In recent years, the success of food trucks has been on the rise in big cities across the United States. Mobile kitchens offer gourmet and ethnic food to customers they might not otherwise have reached. Some say social media outlets may be the major contributing factor to the success of the food truck.
Stephan Boillon is making his signature sandwiches with his sous-chef in this small kitchen in a truck. Lunch-time customers have formed a line outside it, in downtown Washington D.C., waiting to purchase a $7 sandwich.
“This is my favorite truck," says Jean Fundakowski, who works nearby. "It is Cuban sandwiches, so it's really spicy and they are not too expensive and they are really fast.”
Boillon, a restaurant chef for more than 20 years, tried to open his own traditional restaurant first.
“It was right around the time the banks crashed and the economy went down," he says. "So there was just no money. This is something I could open on my own.”
His food truck, El Floridano, hit the street less than two years ago.
Back then, there were about a half dozen food trucks in the area, Boillon says. Now he counts more than 70 and the number keeps growing. Most of the operators are aspiring entrepreneurs drawn to the business, like Boillon, for the low startup cost.
But Naceur Megra, who owns a Middle Eastern restaurant, jumped into the mobile business about two months ago for a different reason.
“It's a new trend in the city," says Megra. "So we are keeping up with things. So we have to keep up with stuff.”
Many food trucks are distinctively decorated and easily spotted in locations where office buildings crowd together. They try to please Washingtonian palates with simple but well-made ethnic foods.
“I tried the Thai truck. It's really authentic," says customer Katy Ricalde. "The barbeque is from South Carolina. I like southern barbeque. It is really authentic. I like that each one brings its own taste, something new. The flavors are really delicious.”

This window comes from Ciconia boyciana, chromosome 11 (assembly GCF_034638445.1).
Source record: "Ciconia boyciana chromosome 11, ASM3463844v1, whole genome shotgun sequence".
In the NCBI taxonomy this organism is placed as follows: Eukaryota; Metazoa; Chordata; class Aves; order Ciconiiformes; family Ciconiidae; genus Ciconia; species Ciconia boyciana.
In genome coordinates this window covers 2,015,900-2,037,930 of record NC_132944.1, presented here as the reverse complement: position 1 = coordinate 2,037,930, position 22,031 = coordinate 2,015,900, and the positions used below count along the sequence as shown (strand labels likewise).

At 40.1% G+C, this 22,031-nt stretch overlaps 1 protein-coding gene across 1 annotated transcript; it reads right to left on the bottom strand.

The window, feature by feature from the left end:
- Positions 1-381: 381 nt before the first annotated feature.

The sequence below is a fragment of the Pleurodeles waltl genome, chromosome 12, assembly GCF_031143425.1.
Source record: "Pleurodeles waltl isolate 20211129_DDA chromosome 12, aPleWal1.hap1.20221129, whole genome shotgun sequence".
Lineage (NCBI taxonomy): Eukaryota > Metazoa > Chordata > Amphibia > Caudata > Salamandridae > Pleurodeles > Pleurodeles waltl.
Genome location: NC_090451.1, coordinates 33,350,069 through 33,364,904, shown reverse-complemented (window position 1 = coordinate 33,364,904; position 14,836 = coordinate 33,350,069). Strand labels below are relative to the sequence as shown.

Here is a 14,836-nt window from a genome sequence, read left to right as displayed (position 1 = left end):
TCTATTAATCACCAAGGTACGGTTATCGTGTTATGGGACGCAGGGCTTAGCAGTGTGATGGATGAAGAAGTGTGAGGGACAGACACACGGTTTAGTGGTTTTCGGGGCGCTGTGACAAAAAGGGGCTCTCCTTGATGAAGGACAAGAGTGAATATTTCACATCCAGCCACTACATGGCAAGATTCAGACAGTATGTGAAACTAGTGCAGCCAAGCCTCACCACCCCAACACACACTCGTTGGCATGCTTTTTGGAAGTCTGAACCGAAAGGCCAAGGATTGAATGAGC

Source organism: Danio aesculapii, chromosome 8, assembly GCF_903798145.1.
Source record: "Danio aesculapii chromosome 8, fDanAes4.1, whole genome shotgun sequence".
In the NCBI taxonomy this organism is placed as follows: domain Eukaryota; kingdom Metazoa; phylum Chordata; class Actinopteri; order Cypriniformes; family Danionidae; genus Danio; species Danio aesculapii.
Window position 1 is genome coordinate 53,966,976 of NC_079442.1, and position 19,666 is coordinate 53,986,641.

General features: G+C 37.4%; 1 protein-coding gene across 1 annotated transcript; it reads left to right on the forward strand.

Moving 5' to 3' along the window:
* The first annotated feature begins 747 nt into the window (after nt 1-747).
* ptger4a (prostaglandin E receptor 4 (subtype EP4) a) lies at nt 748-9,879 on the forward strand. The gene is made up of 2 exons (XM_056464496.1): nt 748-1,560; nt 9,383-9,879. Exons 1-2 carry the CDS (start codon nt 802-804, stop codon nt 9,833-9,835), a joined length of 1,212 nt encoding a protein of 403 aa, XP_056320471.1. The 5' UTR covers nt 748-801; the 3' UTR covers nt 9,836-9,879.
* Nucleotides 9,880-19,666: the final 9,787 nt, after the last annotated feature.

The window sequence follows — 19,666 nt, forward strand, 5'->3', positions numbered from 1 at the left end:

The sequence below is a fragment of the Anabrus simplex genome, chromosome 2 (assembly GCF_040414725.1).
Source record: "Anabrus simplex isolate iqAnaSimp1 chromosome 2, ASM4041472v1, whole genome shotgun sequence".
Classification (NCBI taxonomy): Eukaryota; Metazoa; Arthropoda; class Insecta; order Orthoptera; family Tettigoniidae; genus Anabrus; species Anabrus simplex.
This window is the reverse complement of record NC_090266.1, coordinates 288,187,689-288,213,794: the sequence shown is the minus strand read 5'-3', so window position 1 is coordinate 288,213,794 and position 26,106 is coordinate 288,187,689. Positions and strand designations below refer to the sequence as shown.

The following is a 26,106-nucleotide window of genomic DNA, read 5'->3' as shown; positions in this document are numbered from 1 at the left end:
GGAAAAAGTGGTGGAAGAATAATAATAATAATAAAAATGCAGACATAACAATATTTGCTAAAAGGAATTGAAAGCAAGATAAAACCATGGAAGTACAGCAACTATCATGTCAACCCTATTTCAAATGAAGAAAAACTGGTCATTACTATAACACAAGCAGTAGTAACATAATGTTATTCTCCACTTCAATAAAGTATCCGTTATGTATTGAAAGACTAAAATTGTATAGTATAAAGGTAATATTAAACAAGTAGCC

For customer Grant Collins, the ethnic food is the attraction. “I certainly think it is better value, particularly there is no service charge et cetera involved. I think the quality and the taste is as good if not better than is available in regular food outlets.”
The popularity of the food trucks is a concern for nearby restaurants, like Loeb's New York Deli.
“I do not wish ill on anybody, but it certainly makes it a little bit harder for everybody when you have that many food trucks in that park over there,” says deli owner Marlene Loeb.
The food trucks are also impacting traditional street vendors like Kasa Tehga, who has operated a hotdog cart at this corner for 18 years.
“Business is too slow now, very slow now," Tehga says. "Yes, food trucks and everything now. Nothing is like before.”
According to Boillon, food trucks have their own challenges, like the weather and frequent health inspections.
Jeff Kelly, who franchised his Eat Wonky food truck, is one of the founders of the Food Truck Association.
“Trucks at a minimum are required to be inspected twice a year in accordance with the D.C. Department of Health Regulations," says Kelly. "You have a health certificate posted from the Department of Health. In addition, on the street, the Metropolitan Police Department is quite frequently inspecting trucks.”
Since food trucks are always on the move, Kelly says staying in touch with customers through Facebook, Twitter and other social media outlets is critical.
“We communicate with our customers about where we are going to be on a given day, and how we are going to serve on a given day, and we get feedback from them on a continual basis."
Kelly says food trucks bring a vibrancy and an exciting new menu of dining options to the city.